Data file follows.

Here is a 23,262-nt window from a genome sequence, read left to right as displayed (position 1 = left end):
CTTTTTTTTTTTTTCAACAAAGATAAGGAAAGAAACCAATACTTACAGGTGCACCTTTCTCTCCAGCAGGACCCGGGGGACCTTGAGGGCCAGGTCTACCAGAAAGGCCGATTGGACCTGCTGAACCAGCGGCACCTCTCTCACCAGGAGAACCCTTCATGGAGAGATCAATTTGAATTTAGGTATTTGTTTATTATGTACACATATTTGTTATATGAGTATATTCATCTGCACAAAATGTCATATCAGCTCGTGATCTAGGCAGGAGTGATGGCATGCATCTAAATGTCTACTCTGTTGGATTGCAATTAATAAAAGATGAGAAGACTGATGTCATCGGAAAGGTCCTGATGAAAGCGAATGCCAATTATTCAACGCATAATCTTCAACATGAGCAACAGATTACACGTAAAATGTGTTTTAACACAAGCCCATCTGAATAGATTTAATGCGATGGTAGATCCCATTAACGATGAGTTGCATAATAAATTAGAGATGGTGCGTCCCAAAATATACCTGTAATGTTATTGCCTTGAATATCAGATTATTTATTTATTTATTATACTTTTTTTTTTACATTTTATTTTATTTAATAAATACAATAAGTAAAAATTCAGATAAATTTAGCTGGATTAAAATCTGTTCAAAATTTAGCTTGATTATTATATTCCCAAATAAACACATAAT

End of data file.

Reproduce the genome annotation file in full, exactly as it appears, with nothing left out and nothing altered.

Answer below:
Here is a 23,262-nt window from a genome sequence, read left to right as displayed (position 1 = left end):
CTTTTTTTTTTTTTCAACAAAGATAAGGAAAGAAACCAATACTTACAGGTGCACCTTTCTCTCCAGCAGGACCCGGGGGACCTTGAGGGCCAGGTCTACCAGAAAGGCCGATTGGACCTGCTGAACCAGCGGCACCTCTCTCACCAGGAGAACCCTTCATGGAGAGATCAATTTGAATTTAGGTATTTGTTTATTATGTACACATATTTGTTATATGAGTATATTCATCTGCACAAAATGTCATATCAGCTCGTGATCTAGGCAGGAGTGATGGCATGCATCTAAATGTCTACTCTGTTGGATTGCAATTAATAAAAGATGAGAAGACTGATGTCATCGGAAAGGTCCTGATGAAAGCGAATGCCAATTATTCAACGCATAATCTTCAACATGAGCAACAGATTACACGTAAAATGTGTTTTAACACAAGCCCATCTGAATAGATTTAATGCGATGGTAGATCCCATTAACGATGAGTTGCATAATAAATTAGAGATGGTGCGTCCCAAAATATACCTGTAATGTTATTGCCTTGAATATCAGATTATTTATTTATTTATTATACTTTTTTTTTTACATTTTATTTTATTTAATAAATACAATAAGTAAAAATTCAGATAAATTTAGCTGGATTAAAATCTGTTCAAAATTTAGCTTGATTATTATATTCCCAAATAAACACATAAT